North American Class 8 truck orders for May were between 13,300 units and 14,000, according to FTR and ACT Research preliminary estimates.
FTR notes its 13,300 estimate is the lowest total since November 2021. May order activity was down 13% month over month and down 43% from a year earlier. Class 8 orders have totaled 270,000 units over the last 12 months.
FTR explains that truck makers are quickly running out of build slots for 2022, and with production still constrained by the supply chain, especially semiconductors, they cannot increase build rates this year. OEMs are not booking many orders for 2023 yet because the cost of commodities and other components are inflated and variable, making accurate quoting difficult.
“The supply chain was making slight improvements in the last few months, but some of that progress stalled due to disruptions in China and Russia,” said Don Ake, FTR vice president of commercial vehicles. “The OEMs are not confident they can increase production in the second half of the year; therefore, they are not able to take more orders.”
Nevertheless, he said, demand for new trucks remains healthy. Freight is growing and fleets need more trucks to keep up with customer demands and to trade in older vehicles. The supply of new trucks has been running way behind demand for over a year now, and many fleets need to catch up to their replacement cycles.
“This is like ticket sales for a popular concert,” Ake explains. “At the beginning, sales are high because there are plenty of seats available. But at the end, fewer tickets are sold because there are fewer seats to sell. There just aren’t many build slots still open in 2022. Orders could even slide under 10,000 in the summer months before the cycle begins for next year.”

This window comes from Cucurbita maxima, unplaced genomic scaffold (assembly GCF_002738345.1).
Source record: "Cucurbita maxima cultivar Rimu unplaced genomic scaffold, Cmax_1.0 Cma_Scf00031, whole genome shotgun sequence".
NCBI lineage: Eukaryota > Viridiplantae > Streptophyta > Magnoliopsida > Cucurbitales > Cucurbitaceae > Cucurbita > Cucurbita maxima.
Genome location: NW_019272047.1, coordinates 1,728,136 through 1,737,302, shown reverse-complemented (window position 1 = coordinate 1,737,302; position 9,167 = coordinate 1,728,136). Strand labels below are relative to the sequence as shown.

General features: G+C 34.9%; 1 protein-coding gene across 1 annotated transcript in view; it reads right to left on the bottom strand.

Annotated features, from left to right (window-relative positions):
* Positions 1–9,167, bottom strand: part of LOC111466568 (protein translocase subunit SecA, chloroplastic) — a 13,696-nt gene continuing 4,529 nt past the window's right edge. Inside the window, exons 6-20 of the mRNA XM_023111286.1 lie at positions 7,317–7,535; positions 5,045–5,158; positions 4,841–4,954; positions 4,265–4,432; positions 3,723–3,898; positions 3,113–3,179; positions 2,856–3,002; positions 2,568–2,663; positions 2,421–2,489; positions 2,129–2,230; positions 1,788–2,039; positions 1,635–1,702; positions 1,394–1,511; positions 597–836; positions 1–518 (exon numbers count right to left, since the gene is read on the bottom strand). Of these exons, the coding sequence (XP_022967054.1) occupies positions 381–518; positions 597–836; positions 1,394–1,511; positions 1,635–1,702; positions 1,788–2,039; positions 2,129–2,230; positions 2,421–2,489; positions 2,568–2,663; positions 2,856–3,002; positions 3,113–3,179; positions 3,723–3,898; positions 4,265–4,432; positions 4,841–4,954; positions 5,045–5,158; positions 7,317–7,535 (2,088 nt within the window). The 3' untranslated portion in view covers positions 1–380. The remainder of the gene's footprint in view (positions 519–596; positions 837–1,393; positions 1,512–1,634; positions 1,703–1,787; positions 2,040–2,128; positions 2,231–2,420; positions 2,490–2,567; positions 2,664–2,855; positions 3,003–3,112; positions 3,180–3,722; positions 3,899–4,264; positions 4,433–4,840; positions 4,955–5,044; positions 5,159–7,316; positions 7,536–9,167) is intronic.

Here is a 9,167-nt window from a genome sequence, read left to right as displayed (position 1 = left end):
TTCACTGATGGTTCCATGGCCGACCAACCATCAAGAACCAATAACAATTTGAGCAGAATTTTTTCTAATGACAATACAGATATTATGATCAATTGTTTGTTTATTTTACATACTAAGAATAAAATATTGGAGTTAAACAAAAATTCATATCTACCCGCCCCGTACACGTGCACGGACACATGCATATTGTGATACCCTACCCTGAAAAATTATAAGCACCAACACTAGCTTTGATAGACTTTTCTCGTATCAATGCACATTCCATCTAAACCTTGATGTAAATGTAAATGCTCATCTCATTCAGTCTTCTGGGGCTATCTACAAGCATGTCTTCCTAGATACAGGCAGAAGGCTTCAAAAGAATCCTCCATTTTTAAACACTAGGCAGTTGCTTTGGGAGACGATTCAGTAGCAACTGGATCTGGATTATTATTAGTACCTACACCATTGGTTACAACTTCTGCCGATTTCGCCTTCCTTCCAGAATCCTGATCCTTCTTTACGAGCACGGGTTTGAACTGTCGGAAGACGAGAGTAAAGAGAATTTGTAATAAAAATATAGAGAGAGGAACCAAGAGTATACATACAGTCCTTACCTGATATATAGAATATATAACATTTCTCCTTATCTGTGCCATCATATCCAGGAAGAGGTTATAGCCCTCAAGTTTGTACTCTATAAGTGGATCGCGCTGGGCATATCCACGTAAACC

ACT Research estimates showed Class 8 net orders in May were 14,000 units, while Class 5-7 net orders moderated to 17,000 units.
“We are coming to that time of year when orders tend to be seasonally weak, as OEMs typically have yet to open their forward-year build schedules, as is currently the case for 2023,” said Eric Crawford, ACT vice president and senior analyst. “Thus, May’s sequential decline in Class 8 orders from April actually reflects some mild improvement on a seasonally adjusted basis.
“So despite broader macro uncertainty about Russia/Ukraine, interest rates, and potential recession, the prevailing theme in trucks is largely unchanged,” Crawford said. “Long backlogs and supply-chain constrained production continue to keep new orders trending within a narrow range.”
Regarding the heavy-duty segment, Crawford noted, “With Class 8 backlogs stretching through 2022 and still no clear visibility on the easing of the all-things shortage, May’s net orders reflect a mild upside surprise, albeit one still in line with the ongoing conservative approach by OEMs looking to limit the risk of overbooking and underbuilding that plagued the industry in 2021.” About medium-duty, he said, “May’s order moderation for Classes 5-7 follows this segment’s near all-time backlog levels in April.”
Light at the End of the Tunnel?
Daimler Truck officials told Bloomberg that they see signs of the chip shortage easing. Daimler Truck’s Karin Radstrom said the world’s largest truck maker has so far evaded disruption from coronavirus lockdowns in China.
“It’s better, it’s not perfect, but it’s better than last year,” Radstrom said in an interview with Bloomberg. “I try to not celebrate too early; we’re still monitoring the situation closely.”
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